The appellations of Cigales and Ribera de Duero on the high plateau of north-central Spain, have a long history of making claretes (clairet) wines. When their appellations were created they followed different paths. Cigales chose to focus on claretes and Ribera on red wines.
Now, with the modern focus on pale pink rosé, commercial pressure is on and the old styles ignored.
Claretes are traditionally Tempranillo based, many have up to 50% of the white variety Albillo creating wines with a beautiful balance of fruit and freshness. Styles range from juicy fresh fruit for easy drinking to almost light red wines, with a touch of tannin, ideal for summer drinking.
We will look at some of the history, geography, styles and discussions amongst winemakers concerning these unique wines.
Cassis is an appellation which defies the odds. In a highly popular tourist destination, it specialises in white wines in one of the hottest regions of France.
Using many old traditional varieties, producers are managing to create not only fresh drinkable wines, but are also adapting to create wines which retain the character of Cassis, with subtle variations of terroir and wine making skills.
We also will be looking at the economic pressure of vineyards vs tourism; the problems of global warming and increasingly hot dry summers and how to maintain a viable appellation in these circumstances.
Italy is one of the world's largest producers of rosé, with Pinot Grigio from the Veneto being a major success story, but sales are now falling.
The result has been a growing movement in appreciating the history of Italian rosati, cerasuoli and chiaretti, with its vast range of styles and varieties.
From alpine valleys to Mediterranean volcanic vineyards, from the famous vineyards of Piedmont and Tuscany to small local regions, there is an enormous amount to discover.
Rosé winemaking is not as simple as books would have you believe.
In fact, there is a wide range of complex vinification techniques resulting in a wide gamut of wine styles and an even wider range of colors and hues.
After a year’s worth of research while writing a book on rosé, Elizabeth Gabay, MW, has found that defining and perfecting pink is a lot more involved than saignée and direct press! This webinar offers you a chance to get technical and cutting-edge! Join us!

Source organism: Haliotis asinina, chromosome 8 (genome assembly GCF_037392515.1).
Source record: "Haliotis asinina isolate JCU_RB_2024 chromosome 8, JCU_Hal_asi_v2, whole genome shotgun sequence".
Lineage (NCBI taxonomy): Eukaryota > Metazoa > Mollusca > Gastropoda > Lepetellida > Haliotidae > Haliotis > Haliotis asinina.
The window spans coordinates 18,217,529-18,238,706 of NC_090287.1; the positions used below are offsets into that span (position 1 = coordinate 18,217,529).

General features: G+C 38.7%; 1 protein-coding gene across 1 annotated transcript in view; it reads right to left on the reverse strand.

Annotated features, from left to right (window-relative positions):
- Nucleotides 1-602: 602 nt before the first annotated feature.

Rosé has seen a huge boom in sales over the last twenty-five years. Popular particularly with younger drinkers, its move into the spotlight seems to be part of a fashion for all things pink. The wines are often thought of as fresh and undemanding but while for many that is part of their appeal, here Master of Wine Elizabeth Gabay reveals the other side of rose, discovering wines (some unavailable beyond the winery steps) that are every bit as complex and intriguing as their red and white cellarmates.
After taking us through the history of rosé and discussing varieties and winemaking methods, Gabay turns her attention to the regions where rosé is made, first introducing us to historic wines such as Tavel, Cigales and Rosé d’Anjou. She next journeys to the heart of the revolution, Provence. The region’s pale-hued wines have become the height of fashion, with wineries owned by Hollywood stars and wines such as Garrus commanding premium prices. Unsurprisingly this has led to much emulation, but as Gabay continues her globalrosé investigations she discovers that pale is not the only interesting form of rosé.
Indeed, one challenge for rose producers is persuading drinkers to look beyond the colour, for as Rosé demonstrates these wines come in a huge variety of styles. From traditional claret rosé made using the saignee method to vins gris, natural wines and experimental styles, produced as far afield as British Columbia and Marlborough, California and Crimea, Gabay has tried (nearly) all of them. The result is a detailed yet conversational book that will provoke discussion among those in the industry, wine aficionados and students.
The movers and shakers of Provence are often invisible, behind the scenes, and rarely lauded. Although domaine owners get a little more press than the winemakers, viticulturists and reseachers at the Centre du Rosé, most everyone flies under the radar. Identifying the VIPs of Provence will illustrate what’s happening now in this colorful region… and all the exciting things to come!
Perception often outweighs reality and Bandol’s image is the perfect case in point.
Bandol reds have a reputation for being big, brooding, deep, dark tannic wines. The appellation is best known for its reds.
Its signature grape, Mourvédre, is said to need its feet in the sea and its head in the sun to ripen properly.
This webinar will bust the myths and give you the essential truths about the grape, the wine, and the appellation.
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